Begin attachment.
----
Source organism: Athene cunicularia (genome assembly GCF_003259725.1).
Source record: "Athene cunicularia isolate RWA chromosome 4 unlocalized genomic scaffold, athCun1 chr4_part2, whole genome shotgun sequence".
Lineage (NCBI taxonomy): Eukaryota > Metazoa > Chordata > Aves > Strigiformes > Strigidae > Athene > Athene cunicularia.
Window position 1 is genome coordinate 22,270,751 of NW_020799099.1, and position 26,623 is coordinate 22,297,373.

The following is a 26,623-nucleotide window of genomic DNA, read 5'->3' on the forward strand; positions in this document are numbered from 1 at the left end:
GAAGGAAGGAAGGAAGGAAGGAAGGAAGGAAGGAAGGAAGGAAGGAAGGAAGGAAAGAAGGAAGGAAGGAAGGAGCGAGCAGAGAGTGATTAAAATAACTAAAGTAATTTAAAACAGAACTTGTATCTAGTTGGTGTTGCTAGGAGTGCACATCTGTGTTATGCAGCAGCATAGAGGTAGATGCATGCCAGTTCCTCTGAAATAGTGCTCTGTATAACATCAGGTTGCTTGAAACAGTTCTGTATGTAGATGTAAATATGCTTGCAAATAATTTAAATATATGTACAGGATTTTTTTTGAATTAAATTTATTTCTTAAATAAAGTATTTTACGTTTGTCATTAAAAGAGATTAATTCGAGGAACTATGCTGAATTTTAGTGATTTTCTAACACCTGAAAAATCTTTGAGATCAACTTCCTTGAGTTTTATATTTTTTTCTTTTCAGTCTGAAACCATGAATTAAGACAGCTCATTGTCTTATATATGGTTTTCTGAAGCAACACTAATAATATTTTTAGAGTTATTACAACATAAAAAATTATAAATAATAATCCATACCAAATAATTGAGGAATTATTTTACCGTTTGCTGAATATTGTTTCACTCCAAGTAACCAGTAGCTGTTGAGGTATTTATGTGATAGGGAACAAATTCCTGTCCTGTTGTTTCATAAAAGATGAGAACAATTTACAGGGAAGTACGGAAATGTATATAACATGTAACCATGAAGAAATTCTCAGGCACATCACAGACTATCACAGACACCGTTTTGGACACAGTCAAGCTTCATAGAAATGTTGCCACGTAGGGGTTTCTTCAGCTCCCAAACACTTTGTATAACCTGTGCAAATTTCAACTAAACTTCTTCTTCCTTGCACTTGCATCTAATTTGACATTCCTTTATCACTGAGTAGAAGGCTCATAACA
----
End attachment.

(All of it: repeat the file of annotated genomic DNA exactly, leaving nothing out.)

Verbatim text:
Source organism: Athene cunicularia (genome assembly GCF_003259725.1).
Source record: "Athene cunicularia isolate RWA chromosome 4 unlocalized genomic scaffold, athCun1 chr4_part2, whole genome shotgun sequence".
Lineage (NCBI taxonomy): Eukaryota > Metazoa > Chordata > Aves > Strigiformes > Strigidae > Athene > Athene cunicularia.
Window position 1 is genome coordinate 22,270,751 of NW_020799099.1, and position 26,623 is coordinate 22,297,373.

The following is a 26,623-nucleotide window of genomic DNA, read 5'->3' on the forward strand; positions in this document are numbered from 1 at the left end:
GAAGGAAGGAAGGAAGGAAGGAAGGAAGGAAGGAAGGAAGGAAGGAAGGAAGGAAAGAAGGAAGGAAGGAAGGAGCGAGCAGAGAGTGATTAAAATAACTAAAGTAATTTAAAACAGAACTTGTATCTAGTTGGTGTTGCTAGGAGTGCACATCTGTGTTATGCAGCAGCATAGAGGTAGATGCATGCCAGTTCCTCTGAAATAGTGCTCTGTATAACATCAGGTTGCTTGAAACAGTTCTGTATGTAGATGTAAATATGCTTGCAAATAATTTAAATATATGTACAGGATTTTTTTTGAATTAAATTTATTTCTTAAATAAAGTATTTTACGTTTGTCATTAAAAGAGATTAATTCGAGGAACTATGCTGAATTTTAGTGATTTTCTAACACCTGAAAAATCTTTGAGATCAACTTCCTTGAGTTTTATATTTTTTTCTTTTCAGTCTGAAACCATGAATTAAGACAGCTCATTGTCTTATATATGGTTTTCTGAAGCAACACTAATAATATTTTTAGAGTTATTACAACATAAAAAATTATAAATAATAATCCATACCAAATAATTGAGGAATTATTTTACCGTTTGCTGAATATTGTTTCACTCCAAGTAACCAGTAGCTGTTGAGGTATTTATGTGATAGGGAACAAATTCCTGTCCTGTTGTTTCATAAAAGATGAGAACAATTTACAGGGAAGTACGGAAATGTATATAACATGTAACCATGAAGAAATTCTCAGGCACATCACAGACTATCACAGACACCGTTTTGGACACAGTCAAGCTTCATAGAAATGTTGCCACGTAGGGGTTTCTTCAGCTCCCAAACACTTTGTATAACCTGTGCAAATTTCAACTAAACTTCTTCTTCCTTGCACTTGCATCTAATTTGACATTCCTTTATCACTGAGTAGAAGGCTCATAACA